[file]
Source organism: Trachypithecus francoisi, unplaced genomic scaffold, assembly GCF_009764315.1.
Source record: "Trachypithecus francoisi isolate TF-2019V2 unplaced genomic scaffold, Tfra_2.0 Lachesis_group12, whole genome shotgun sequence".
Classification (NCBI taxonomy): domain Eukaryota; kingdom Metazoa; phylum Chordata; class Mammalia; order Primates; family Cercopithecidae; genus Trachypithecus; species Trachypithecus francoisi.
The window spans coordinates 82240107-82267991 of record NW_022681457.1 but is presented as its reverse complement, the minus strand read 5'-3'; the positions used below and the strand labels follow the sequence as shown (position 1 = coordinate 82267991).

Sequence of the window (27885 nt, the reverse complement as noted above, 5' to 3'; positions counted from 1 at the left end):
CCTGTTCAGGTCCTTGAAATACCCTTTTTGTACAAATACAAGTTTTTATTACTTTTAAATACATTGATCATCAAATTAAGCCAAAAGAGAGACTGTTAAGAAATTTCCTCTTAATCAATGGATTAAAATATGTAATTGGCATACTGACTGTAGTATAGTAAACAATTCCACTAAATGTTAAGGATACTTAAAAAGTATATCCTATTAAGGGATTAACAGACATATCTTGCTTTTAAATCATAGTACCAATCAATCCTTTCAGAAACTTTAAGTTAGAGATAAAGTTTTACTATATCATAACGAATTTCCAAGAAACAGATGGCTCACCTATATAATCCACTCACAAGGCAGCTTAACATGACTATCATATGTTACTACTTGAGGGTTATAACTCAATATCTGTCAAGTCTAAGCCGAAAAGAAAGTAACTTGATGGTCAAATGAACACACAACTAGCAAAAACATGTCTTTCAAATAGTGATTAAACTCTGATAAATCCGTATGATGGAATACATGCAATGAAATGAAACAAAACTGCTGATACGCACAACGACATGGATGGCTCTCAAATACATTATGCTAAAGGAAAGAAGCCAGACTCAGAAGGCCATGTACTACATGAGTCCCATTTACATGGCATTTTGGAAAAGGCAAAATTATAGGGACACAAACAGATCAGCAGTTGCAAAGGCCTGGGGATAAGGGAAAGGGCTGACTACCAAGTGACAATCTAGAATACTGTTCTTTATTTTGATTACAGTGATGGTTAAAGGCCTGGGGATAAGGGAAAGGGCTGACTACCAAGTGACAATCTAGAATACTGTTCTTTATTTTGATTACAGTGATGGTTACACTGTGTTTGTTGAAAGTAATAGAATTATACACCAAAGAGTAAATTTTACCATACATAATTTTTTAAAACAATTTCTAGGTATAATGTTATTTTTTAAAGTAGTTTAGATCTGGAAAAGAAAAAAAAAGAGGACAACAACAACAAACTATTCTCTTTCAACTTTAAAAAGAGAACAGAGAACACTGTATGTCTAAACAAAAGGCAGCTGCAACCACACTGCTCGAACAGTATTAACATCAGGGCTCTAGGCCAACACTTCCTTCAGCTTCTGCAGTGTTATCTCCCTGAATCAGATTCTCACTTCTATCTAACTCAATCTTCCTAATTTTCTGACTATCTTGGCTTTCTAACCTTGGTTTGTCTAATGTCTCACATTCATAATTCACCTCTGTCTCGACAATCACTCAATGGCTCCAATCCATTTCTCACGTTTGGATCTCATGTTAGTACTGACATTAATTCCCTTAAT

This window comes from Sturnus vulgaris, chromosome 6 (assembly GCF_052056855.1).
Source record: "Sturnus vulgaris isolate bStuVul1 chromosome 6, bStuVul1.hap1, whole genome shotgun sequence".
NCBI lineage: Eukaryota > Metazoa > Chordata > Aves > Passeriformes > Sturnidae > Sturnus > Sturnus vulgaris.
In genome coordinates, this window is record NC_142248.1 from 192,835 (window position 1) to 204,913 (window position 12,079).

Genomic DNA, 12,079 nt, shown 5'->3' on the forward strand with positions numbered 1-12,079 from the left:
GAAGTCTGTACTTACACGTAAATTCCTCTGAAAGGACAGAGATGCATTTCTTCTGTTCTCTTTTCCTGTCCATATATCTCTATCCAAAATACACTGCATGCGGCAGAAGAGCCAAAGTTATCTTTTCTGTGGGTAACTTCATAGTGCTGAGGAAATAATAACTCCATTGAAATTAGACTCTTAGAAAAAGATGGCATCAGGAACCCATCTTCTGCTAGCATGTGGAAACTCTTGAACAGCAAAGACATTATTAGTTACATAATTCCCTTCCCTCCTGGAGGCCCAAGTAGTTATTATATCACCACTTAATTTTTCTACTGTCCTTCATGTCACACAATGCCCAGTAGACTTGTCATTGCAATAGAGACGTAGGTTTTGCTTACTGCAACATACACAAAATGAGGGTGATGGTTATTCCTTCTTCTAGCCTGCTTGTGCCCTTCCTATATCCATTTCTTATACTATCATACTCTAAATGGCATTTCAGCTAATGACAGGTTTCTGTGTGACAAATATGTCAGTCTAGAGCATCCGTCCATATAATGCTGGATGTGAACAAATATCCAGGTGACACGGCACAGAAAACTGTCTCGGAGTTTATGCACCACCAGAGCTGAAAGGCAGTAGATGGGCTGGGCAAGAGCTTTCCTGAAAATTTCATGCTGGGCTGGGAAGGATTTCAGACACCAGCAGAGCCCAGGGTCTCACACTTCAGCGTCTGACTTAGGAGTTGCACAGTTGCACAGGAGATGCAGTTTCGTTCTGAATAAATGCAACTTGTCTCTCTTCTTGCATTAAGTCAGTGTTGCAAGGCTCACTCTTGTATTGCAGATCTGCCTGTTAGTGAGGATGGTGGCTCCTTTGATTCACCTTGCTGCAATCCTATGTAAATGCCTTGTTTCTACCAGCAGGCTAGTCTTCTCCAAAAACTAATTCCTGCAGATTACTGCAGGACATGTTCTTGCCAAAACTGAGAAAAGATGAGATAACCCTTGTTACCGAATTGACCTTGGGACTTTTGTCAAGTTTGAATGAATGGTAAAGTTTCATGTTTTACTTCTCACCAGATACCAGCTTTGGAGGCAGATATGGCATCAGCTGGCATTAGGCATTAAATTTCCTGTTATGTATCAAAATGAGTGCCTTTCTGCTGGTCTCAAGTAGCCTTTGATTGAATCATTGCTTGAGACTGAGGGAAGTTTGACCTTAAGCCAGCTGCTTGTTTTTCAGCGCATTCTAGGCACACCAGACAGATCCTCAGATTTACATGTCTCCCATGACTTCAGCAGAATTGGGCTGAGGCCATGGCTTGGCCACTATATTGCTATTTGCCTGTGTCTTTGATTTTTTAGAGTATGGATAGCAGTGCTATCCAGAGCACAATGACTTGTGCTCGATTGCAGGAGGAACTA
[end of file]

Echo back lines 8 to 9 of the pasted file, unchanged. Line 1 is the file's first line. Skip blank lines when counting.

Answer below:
Source record: "Sturnus vulgaris isolate bStuVul1 chromosome 6, bStuVul1.hap1, whole genome shotgun sequence".
NCBI lineage: Eukaryota > Metazoa > Chordata > Aves > Passeriformes > Sturnidae > Sturnus > Sturnus vulgaris.